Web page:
The global increase in temperatures favors the expansion of tropical diseases in the north of the planet, warns a study published by ‘Lancet Countdown’
The rise in thermometers gives wings to the insects responsible for dengue, chikungunya, zika and malaria
The world is now a degree warmer than a century ago And if humanity does nothing to prevent it, in the next hundred years the temperature could rise several degrees more. The advance of global warming, experts warn, is not only devastating ecosystems around the world. It has also become one of the greatest threats to human health. The global rise in temperatures increases the possibility of tropical disease outbreaks As the Dengue, Chikungunya and Zika in the north of the planet, Europe included, highlights the latest global radiography of ‘Lancet Countdown‘on climate crisis and health.
The study, presented this Thursday under the signature of 93 leading scientists from around the world, represents the umpteenth wake-up call to the rulers that in just a few weeks will meet at the Glasgow Climate Summit (COP26) to discuss the future of the fight against the climate crisis. “Every day that we delay responding to climate change, the situation becomes more serious. It is time to realize that no one is safe from the effects of this crisis”, exclama Maria Romanello, main author of this work where, for the sixth consecutive year, “the constant increase in the impact of climate change on health stands out.”
“Every day that we delay in responding to climate change, the situation becomes more serious”
As this new report highlights, the number of mosquitoes responsible for tropical diseases such as dengue or Zika has grown exponentially since at least the 1950s. Right now, in fact, it is estimated that there are 7% tiger mosquitoes (Aedes albopictus) y 13% more dengue mosquitoes (Aedes aegypti) than 70 years ago. Common to hot, humid climates, these insects have found an opportunity with global warming to spread around the world and reach places that, just a century ago, were too cold for their survival.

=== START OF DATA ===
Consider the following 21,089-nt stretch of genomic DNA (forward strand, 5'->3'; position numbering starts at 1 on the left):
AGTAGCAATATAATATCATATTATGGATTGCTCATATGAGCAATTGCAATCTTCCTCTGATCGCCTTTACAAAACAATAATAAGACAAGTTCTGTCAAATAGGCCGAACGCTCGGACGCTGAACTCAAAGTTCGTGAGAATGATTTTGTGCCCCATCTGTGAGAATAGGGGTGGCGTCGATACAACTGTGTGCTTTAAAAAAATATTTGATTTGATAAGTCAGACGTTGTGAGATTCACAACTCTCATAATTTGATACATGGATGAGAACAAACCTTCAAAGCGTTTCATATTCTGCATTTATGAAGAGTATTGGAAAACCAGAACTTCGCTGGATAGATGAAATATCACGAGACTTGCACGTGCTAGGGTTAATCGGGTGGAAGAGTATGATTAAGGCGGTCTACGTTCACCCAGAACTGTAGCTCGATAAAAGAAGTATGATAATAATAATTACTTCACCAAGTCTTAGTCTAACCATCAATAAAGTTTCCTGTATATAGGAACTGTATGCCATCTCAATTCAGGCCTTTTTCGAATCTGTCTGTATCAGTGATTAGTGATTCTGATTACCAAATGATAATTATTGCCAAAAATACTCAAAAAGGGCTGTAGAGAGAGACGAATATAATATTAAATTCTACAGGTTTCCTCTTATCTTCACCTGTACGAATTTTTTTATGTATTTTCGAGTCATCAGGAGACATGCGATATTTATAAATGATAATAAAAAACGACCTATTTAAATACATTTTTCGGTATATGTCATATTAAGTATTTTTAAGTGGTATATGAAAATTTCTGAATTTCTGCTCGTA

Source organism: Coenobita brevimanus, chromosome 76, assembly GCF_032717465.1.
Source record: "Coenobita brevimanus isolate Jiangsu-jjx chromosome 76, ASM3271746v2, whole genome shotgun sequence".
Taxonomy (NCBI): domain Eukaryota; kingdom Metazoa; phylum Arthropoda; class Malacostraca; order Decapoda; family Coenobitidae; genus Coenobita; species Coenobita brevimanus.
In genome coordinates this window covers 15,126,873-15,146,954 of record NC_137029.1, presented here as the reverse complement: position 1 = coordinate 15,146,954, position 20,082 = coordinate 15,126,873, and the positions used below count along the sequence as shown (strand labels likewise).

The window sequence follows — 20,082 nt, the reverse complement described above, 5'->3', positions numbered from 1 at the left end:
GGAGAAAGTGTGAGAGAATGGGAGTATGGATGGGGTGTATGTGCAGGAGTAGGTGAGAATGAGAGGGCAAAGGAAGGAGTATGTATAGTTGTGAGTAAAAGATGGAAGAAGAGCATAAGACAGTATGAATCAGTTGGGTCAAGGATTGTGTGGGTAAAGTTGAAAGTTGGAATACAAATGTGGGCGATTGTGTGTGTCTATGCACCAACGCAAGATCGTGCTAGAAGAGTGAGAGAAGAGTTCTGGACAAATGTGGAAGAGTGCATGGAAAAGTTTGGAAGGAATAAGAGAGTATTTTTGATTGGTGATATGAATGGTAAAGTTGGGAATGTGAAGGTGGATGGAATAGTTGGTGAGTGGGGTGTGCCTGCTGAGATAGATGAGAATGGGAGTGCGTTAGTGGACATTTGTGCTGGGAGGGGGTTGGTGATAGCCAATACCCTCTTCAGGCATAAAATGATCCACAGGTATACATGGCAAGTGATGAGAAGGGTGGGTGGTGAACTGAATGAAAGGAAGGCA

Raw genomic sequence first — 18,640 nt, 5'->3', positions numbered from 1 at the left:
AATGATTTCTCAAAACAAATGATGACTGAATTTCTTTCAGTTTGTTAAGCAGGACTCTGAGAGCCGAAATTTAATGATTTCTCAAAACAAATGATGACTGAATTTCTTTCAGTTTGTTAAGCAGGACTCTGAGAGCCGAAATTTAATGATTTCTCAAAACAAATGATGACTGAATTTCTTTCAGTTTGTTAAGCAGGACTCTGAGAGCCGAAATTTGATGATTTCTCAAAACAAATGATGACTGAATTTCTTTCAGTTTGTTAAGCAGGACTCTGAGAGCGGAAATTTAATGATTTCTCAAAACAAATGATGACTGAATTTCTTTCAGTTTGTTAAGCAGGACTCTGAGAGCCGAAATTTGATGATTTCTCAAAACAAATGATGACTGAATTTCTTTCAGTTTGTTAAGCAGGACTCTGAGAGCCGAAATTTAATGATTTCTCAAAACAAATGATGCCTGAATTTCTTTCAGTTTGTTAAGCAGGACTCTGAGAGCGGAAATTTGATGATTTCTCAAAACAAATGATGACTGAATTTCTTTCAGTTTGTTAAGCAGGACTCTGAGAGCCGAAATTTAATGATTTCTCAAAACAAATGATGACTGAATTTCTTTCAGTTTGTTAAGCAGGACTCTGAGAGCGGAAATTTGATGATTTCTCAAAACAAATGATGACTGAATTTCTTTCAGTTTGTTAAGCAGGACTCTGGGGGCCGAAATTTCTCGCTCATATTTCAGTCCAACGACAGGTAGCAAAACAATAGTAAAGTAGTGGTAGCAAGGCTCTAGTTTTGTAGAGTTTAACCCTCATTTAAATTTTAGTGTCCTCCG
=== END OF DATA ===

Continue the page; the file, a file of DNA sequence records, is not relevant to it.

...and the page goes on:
The report also argues that global warming the possibility of malaria infections is increasing in high mountain areas of the global south where, until now, the conditions for the spread of this type of disease did not exist. Records show that number of months with suitable environmental factors for the transmission of malaria (Plasmodium falciparum) has increased by 39% since 1950.
The rise in thermometers is also making coasts of northern Europe and the United States become more conducive to proliferation of bacteria that produce gastroenteritis, severe wound infections, and sepsis. “Climate change threatens to reverse years of progress in public health and sustainable development. In low-resource countries, these dynamics put decades of progress toward controlling or eliminating these diseases at risk,” the study highlights.
“In low-income countries, these dynamics put decades of progress toward controlling these diseases at risk”
No adaptation plans
The growing threat of the climate crisis to human health collides with the lack of tools to mitigate the impact of this crisis. In fact, as this analysis reveals, only 45 of the 91 countries studied (52% of the total) have a plan for the evaluation and adaptation of health systems to climate change. Low-income countries once again stand out as the least prepared to face the health impact of the climate crisis and, in turn, also as the most exposed to the harshest consequences of this phenomenon. 69% of the regions that do not have a specific plan on health and the environment attribute this lack to the lack of financial and human resources.
The report is particularly concerned with this gap between global north and south. Experts illustrate this problem with something as current as that, after ten months of vaccines against covid-19, rich countries have already vaccinated more than 60% of their population while the poorest regions have only protected 3, 5% of yours. “This report exposes similar inequalities in climate change mitigation“, ditch the study.” The exit from the covid-19 pandemic offers an unprecedented opportunity to ensure a healthy future for all“, claim the experts.
On the eve of the start of the Glasgow Climate Summit, the scientific journal ‘The Lancet’ takes advantage of the publication of this emblematic report to remind that “COP26 is the last chance to stop the climate crisis“.” Our health is paying the price for inaction on climate change. The report of ‘Lancet Countdown‘shows us the extent to which our health is in danger. It also shows us how much we can gain from taking ambitious climate action: cleaner air, lower healthcare costs and a healthier and fairer society, “adds María Neira, World Health Organization (WHO).” The health case for climate action has never been clearer; What are we waiting for? “, Ditch.